Just a little over two years ago, we raised a few eyebrows by predicting that the V6 engine would eventually replace the V8 as the standard of performance in enthusiast vehicles. Obviously, such a transition isn't going to take place overnight, but it is well under way; and only a fool would be blind to the inevitable shift toward smaller and lighter engines coming from Detroit, as well as the gradual phasing out of the V8. In case you haven't noticed, big-block V8s left the production scene several years ago, and displacements of 350 cubic inches or larger are only offered as options in a handful of 198O cars. By 1985, we will be faced with new car choices powered almost exclusively by four and six cylinder engines.
Does this mean an end to performance? Hardly. Extensive performance development work has already been done on the first of the new generation of potential performers the Buick V6. Power levels per cubic inch for
modified Buick V6s are now close to those of the best small-block V8s, and the specialty equipment industry has been quick to appreciate this new trend in engines, responding with a virtual avalanche of heavy-duty performance parts.
Much of the rapid acceptance of the V6 must be directly attributed to Buick's Special Product Engineering for their insight into the enthusiast's continued interest in performance in these days of reduced displacements and ever-increasing gasoline prices. Buick has responded by taking the initiative in developing heavy-duty service components for their 3.8-liter (231-cubic-inch) and 4.1-liter (252-cubic-inch) V6s. And to keep this program directly on course, Buick has enlisted the analytical and development talents of one of America's greatest engine builders, Smokey Yunick.
If you were with us back in January of '78 when we kicked off our V6 coverage, you'll remember that we out-lined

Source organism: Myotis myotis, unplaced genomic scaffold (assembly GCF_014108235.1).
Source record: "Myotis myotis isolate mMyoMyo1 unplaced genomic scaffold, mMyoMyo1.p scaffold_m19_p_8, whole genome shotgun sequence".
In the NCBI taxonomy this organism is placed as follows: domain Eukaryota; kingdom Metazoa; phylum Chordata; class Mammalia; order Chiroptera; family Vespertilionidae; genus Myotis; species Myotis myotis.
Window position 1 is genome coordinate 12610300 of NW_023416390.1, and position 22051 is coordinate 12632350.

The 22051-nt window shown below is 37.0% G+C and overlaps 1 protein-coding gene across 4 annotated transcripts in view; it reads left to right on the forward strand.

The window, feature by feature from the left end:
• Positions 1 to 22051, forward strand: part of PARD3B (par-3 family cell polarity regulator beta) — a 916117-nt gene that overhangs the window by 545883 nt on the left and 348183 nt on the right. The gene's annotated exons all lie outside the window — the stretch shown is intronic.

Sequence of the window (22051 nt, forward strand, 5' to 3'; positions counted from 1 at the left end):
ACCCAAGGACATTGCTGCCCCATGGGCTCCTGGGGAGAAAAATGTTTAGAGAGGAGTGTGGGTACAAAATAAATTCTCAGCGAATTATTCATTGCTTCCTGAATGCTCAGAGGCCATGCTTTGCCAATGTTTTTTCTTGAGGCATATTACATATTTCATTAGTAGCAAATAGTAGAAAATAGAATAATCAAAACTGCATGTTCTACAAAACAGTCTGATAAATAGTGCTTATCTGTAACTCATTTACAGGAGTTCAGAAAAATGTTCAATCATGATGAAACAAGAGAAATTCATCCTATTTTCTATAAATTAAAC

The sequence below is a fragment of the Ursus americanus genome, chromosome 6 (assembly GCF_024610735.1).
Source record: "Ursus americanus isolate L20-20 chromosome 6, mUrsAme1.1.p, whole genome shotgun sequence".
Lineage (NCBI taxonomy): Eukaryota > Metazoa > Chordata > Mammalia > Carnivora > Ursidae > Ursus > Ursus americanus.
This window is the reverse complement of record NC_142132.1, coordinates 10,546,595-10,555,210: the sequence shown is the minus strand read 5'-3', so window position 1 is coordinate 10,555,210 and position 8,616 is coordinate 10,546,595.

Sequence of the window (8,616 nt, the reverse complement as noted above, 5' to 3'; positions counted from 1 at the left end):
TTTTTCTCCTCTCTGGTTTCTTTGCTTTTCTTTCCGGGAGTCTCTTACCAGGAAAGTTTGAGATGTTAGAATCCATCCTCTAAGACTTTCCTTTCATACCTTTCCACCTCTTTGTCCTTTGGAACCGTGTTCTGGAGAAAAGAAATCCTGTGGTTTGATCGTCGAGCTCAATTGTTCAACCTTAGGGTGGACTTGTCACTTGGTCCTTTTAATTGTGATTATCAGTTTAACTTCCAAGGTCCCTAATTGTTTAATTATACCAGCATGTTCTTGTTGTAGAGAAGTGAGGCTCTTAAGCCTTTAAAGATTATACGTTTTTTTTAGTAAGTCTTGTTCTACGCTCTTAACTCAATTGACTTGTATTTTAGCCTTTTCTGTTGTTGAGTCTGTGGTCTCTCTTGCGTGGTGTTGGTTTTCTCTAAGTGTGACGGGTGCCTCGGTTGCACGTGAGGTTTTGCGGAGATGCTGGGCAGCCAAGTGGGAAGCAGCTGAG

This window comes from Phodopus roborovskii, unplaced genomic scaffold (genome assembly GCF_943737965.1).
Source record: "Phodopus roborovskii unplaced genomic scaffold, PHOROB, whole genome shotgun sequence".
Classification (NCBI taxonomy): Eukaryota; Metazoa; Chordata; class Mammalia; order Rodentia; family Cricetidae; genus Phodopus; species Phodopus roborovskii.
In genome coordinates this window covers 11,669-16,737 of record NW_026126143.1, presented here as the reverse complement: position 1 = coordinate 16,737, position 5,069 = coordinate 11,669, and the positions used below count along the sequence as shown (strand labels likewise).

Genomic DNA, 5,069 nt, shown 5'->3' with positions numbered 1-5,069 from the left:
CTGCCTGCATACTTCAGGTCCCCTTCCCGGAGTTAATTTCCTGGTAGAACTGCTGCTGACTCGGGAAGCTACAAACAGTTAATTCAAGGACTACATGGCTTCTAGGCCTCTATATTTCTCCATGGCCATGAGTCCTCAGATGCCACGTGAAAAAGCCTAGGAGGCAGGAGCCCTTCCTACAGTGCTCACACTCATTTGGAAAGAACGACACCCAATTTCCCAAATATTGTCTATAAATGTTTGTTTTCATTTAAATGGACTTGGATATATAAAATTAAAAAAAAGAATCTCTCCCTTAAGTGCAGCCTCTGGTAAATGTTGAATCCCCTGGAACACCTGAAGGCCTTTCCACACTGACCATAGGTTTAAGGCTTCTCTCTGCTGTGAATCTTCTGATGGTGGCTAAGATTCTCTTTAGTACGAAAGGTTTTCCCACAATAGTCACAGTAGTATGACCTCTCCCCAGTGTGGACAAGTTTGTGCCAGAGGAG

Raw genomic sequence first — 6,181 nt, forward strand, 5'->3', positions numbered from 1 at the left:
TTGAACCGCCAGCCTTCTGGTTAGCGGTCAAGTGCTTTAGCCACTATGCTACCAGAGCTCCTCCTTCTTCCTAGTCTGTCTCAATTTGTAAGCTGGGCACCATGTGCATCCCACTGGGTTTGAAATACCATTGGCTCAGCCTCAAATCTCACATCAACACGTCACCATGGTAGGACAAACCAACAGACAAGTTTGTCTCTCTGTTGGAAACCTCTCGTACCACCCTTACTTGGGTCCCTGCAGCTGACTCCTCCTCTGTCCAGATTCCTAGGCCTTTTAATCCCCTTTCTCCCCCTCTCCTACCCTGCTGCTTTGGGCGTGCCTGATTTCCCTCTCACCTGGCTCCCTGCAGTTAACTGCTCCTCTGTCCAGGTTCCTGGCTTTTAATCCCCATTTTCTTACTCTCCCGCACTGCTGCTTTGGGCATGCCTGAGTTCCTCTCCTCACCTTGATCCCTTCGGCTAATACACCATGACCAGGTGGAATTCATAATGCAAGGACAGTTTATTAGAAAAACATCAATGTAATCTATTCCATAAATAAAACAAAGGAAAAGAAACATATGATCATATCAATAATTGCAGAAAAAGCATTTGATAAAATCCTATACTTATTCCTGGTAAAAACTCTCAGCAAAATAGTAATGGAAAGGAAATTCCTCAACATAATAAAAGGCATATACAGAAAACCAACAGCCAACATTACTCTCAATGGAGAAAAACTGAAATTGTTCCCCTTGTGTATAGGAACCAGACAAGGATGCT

Smokey's appraisal of the Buick V6 from a performance standpoint, and followed along with his initial investigation of the odd-fire 90-degree Buick V6, which led to a power output of 355 hp from the 231-cubic-incher. Now, a little more than two years later, Smokey has expanded his development work to include the '78 and newer even-fire V6s, and power levels have been increased to nearly 375 hp for that same 231-cubic-inch displacement and it's all been done with parts that are readily obtainable to anyone who wants to duplicate his efforts.
This last statement might not seem too important, but two years ago many of the performance pieces for the Buick V6 required extensive modification (such as the cylinder heads) or complete fabrication (such as the intake manifold, headers and oiling system). Today, the amount of performance equipment available for the Buick V6 is staggering: All the major manifold manufacturers have aluminum 4-barrel manifolds available or under development for the V6; headers are offered in several different configurations; electronic ignitions and magnetos are available, with or with-out mechanical tach drives; hydraulic, solid,